The impeaching of Delroy Chuck, QC?


The impeaching of Delroy Chuck, QC?


Tuesday, October 29, 2019

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The statement by Delroy Chuck, minister of justice, that was critical of the way the police acted in taking former minister of education and others in custody attracted nationwide attention with a call on the prime minister to demote him. This would be laughable but for the fact that so many believe it was misconduct that deserves some form of reprimand, including Chuck himself who withdrew the statement as being inappropriate for the minister of justice.

It is not necessary to repeat the actual words used by Chuck to chastise the police when what is considered here is the right of anyone, including a minister of government, a journalist, a member of the clergy, or just a plain Joe to openly express condemnation of the police for what is seen as an unnecessary show of excessive force in carrying out their duty.

This small incident is of some significance in the wider context of crime and violence in the society in which the hullabaloo with Chuck is a microcosm of that bigger problem and how to deal with it.

Equalise up, not down

A whole page in The Gleaner of Thursday, October 17 was taken up with opinions on the statement by Chuck about the way the police handled the arrest of five individuals charged with corruption. Writing from the Boulevard Baptist Church, an otherwise respected pastor states: Minister of justice and DPP very wrong – a statement that may wrongly convey the impression that he was writing on behalf of his congregation who would be responsible for what he wrote, as it would also be wrong to imply that whatever Delroy Chuck said must be understood as coming from the minister with portfolio responsibility for justice as a policy statement from the ministry, which is now the ground for impeachment. Newspapers usually carry an exclusion note to indicate that what is printed is not necessarily the view of the paper.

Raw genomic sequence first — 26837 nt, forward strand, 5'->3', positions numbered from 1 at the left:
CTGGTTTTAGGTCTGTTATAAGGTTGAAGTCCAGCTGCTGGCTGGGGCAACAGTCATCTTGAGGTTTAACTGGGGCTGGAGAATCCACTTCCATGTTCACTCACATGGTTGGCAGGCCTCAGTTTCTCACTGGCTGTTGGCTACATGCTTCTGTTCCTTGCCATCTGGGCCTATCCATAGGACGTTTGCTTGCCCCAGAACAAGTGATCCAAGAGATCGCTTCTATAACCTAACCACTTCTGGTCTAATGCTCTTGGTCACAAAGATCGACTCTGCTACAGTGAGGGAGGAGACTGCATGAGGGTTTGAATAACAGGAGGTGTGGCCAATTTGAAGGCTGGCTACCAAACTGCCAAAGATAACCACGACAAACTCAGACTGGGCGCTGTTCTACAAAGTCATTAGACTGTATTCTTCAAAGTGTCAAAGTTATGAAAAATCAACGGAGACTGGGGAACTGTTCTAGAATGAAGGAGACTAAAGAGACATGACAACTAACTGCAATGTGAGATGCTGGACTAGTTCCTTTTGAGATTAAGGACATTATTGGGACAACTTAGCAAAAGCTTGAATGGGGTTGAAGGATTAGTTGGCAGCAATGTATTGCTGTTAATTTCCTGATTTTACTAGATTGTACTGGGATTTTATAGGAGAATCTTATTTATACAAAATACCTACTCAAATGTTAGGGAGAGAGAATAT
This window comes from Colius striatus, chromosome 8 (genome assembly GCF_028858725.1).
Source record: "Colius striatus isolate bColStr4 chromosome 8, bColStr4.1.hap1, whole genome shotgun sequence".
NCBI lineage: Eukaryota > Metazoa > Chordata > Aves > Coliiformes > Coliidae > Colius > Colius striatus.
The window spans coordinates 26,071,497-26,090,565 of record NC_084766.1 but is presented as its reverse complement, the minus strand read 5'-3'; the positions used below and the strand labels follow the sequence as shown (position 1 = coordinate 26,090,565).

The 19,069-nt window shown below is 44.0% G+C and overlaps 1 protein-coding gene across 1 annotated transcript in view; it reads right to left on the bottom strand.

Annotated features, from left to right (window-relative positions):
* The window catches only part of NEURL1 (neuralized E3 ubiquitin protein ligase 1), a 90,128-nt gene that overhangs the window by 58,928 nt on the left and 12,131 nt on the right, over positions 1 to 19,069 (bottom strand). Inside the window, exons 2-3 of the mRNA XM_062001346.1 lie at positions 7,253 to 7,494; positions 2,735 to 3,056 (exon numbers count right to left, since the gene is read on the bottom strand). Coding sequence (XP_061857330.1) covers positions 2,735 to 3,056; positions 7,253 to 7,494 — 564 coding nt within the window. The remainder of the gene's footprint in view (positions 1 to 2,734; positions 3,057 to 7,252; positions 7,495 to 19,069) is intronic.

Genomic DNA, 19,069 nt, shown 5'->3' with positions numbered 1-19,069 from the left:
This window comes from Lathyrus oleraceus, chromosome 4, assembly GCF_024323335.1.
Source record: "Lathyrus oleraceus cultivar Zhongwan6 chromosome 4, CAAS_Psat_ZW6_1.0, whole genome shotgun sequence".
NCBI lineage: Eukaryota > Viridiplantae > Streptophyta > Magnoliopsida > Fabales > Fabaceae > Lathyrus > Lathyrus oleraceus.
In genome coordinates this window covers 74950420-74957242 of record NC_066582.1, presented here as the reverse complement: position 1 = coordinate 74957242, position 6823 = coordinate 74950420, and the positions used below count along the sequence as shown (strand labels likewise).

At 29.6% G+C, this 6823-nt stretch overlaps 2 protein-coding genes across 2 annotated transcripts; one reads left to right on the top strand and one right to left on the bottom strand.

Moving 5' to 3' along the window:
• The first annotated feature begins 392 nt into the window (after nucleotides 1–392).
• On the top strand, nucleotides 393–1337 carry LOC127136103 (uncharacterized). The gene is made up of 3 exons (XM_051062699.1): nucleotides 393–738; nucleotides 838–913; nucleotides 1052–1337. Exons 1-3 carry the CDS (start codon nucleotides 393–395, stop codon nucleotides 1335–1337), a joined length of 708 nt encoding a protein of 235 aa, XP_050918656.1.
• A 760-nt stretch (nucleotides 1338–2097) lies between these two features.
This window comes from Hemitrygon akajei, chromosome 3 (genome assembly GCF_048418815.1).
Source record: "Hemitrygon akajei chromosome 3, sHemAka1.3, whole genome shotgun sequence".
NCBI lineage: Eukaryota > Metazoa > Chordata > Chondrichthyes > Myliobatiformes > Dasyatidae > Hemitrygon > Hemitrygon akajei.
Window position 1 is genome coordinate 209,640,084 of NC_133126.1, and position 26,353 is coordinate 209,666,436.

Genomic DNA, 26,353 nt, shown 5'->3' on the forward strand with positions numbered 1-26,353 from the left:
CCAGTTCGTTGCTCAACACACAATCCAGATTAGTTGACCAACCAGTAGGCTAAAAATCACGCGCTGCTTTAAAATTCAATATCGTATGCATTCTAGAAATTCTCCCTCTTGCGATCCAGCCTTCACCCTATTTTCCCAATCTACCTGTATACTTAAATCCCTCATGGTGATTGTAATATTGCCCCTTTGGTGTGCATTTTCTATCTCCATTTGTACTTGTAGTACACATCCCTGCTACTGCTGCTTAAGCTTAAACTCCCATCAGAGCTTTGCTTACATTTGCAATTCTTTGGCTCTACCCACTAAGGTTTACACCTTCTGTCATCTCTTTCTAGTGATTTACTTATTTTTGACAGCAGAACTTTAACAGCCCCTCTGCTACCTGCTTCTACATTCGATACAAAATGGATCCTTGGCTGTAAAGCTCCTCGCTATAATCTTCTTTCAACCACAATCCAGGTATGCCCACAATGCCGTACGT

The director of public prosecutions (DPP) will no doubt speak for herself, if necessary. In this regard, my only wish is for the Office of the Director of Public Prosecutions to take responsibility for prosecuting this highly politically charged case through all its stages, rather than allowing it to private counsel.

Forlornly, I express disappointment that Chuck withdrew his statement, instead of sticking to what he honestly believed in the circumstances of this particular case, and bawling out against this conduct by whoever, whenever and wherever it takes place in the society.

There is a recent video going around that displays this type of unnecessary show of force by the police manhandling a skinny, half-naked youth being taken into custody for whatever reason, about which there is a respectful silence. What has happened to the summons for a person to appear at court?